Academic journal article ETC.: A Review of General Semantics

# Problem Solving with General Semantics

Academic journal article ETC.: A Review of General Semantics

# Problem Solving with General Semantics

## Article excerpt

Consciously or unconsciously all of us solve problems. We could solve them more effectively if we increase our awareness of what we do. In this article I discuss how you can use general-semantics formulations, along with modern problem solving methods, to improve your problem solving. These problem solving methods and techniques come from the areas of artificial intelligence/computer science, engineering, operations research, and psychology.

I will first provide an overview of problem solving, then relate problem solving methods to general-semantics formulations.

Problem solving can be broken down into six steps, as shown in figure 1.

These steps consist of: 1) Problem finding, where you find the problem before it finds you. Also at this stage, you can find the real cause(s) of the problem, so that you don't just treat the effects, and if you have many possible problems, you can find the appropriate one to solve. Once you have found your problem, or it finds you, then you do step 2) Problem definition. Here you define your problem in the most appropriate way. General-semanticists would apply the formulation "that the 'map' (i.e., the problem definition) should be of similar structure to the territory (i.e., the actual problem)." Asking the right question can be half the battle. That's why during the first two steps you try to make sure you solve the right problem. After defining your problem, you start to solve it, at step 3) Solution creation. Here you use an appropriate algorithm or heuristic method to create some possible solutions. An algorithm is a set of rules that guarantee a correct or optimal solution whereas heuristics only improve your chances of getting a solution, i.e., there is no guarantee. Also heuristics indicate little about the solution being the best. Once you have several possible solutions, you need to evaluate them and decide which you find the best, at step 4) Solution evaluation. In this step you evaluate your possible solutions to see if they are feasible (i.e., they obey all the constraints) and choose the best one. Once we have chosen a solution we move onto step 5) Solution implementation. Here you take action and carry out the solution or do the experiment, etc. Finally in step 6) Outcome evaluation, you evaluate the outcomes resulting from implementing that solution. From this evaluation and your knowledge of the problem and its solution, you learn, in order to do as well or better next time.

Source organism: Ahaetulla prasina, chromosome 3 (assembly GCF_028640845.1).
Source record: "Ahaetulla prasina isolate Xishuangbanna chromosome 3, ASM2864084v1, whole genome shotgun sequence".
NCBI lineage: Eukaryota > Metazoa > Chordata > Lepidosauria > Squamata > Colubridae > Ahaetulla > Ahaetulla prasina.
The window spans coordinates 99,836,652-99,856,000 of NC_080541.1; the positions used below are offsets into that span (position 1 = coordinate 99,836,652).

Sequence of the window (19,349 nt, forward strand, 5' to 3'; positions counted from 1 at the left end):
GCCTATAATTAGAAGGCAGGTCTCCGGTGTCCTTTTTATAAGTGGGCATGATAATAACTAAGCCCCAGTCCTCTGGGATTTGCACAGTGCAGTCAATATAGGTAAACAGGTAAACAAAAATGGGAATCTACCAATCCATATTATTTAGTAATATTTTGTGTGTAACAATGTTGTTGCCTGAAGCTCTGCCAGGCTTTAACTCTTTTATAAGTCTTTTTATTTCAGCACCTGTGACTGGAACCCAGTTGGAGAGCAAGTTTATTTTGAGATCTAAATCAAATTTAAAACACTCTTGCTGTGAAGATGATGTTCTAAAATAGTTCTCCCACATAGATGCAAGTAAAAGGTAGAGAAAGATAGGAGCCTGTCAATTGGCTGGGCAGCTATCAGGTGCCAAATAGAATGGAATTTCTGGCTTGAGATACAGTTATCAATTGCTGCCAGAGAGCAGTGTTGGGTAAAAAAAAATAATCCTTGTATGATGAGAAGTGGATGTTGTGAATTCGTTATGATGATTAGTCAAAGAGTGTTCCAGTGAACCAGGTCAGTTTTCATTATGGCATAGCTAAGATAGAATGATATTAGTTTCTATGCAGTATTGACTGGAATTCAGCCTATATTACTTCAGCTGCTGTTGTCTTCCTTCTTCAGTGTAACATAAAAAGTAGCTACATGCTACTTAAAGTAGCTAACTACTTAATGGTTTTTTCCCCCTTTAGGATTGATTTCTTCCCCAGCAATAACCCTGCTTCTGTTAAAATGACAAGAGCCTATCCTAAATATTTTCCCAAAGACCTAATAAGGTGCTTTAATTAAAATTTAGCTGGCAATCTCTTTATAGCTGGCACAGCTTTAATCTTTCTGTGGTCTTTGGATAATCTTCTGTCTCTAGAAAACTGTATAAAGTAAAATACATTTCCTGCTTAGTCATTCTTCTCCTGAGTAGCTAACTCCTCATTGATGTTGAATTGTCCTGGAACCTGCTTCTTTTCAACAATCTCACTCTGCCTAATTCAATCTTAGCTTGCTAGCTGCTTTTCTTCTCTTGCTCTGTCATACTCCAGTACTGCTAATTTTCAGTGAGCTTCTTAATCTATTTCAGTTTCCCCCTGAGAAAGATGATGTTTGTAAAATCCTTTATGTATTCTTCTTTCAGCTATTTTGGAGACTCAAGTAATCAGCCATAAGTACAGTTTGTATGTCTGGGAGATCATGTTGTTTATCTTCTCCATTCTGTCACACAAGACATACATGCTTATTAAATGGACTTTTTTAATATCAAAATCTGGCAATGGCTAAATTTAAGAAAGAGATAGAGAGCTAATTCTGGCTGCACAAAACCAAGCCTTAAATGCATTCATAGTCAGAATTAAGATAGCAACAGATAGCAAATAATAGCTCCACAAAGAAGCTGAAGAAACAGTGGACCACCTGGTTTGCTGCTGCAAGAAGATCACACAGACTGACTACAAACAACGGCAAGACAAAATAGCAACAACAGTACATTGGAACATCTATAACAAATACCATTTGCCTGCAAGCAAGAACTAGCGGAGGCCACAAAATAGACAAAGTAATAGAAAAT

You don't always solve the problem in the linear sequence I've just described, but you may jump backwards and forwards through the steps, as shown in the diagram by the arrows. For example, when you evaluate your solutions at step 4, you may find none satisfactory, so you go back to step 3 and create some more solutions.

I will talk mainly about heuristic methods for solution generation and evaluation, as well as a method that uses outcome evaluation and learning.

Solution Generation Methods

By this stage in our problem solving, we have defined our problem. We now try to create some solutions for it. If it is a simple problem like dividing one number by another, you just apply the appropriate algorithm to it, (e.g., long division). But not all problems have algorithms, and even for those that do, as in chess, the algorithm could take too long to solve. In the case of chess, if every atom in the universe was a computer that could evaluate ten billion moves a second, it could take about [10.sup.20] years to find a winning sequence of moves, from the start of the game. Hence we sometimes use heuristics, which, while not guaranteeing a solution, take less effort and improves your chances of formulating one, compared to using trial and error. The main heuristic method that I will relate to general-semantics formulations, I call a "bypass." The bypass, as shown in figure 2, looks at a problem as a barrier between the current state, where you are, and the goal state, where you want to be. …

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